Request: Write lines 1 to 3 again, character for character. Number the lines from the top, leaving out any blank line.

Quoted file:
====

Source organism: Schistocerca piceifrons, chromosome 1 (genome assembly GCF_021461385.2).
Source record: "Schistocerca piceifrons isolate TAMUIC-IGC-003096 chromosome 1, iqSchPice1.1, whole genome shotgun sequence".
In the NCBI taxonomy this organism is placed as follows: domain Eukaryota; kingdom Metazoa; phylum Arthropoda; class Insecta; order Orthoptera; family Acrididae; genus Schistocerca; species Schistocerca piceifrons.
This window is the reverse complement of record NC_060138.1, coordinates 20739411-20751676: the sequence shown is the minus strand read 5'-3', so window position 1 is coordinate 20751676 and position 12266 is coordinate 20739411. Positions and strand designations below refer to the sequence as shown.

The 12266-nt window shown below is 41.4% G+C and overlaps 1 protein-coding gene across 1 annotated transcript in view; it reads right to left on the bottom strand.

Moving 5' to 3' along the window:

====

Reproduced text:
Source organism: Schistocerca piceifrons, chromosome 1 (genome assembly GCF_021461385.2).
Source record: "Schistocerca piceifrons isolate TAMUIC-IGC-003096 chromosome 1, iqSchPice1.1, whole genome shotgun sequence".
In the NCBI taxonomy this organism is placed as follows: domain Eukaryota; kingdom Metazoa; phylum Arthropoda; class Insecta; order Orthoptera; family Acrididae; genus Schistocerca; species Schistocerca piceifrons.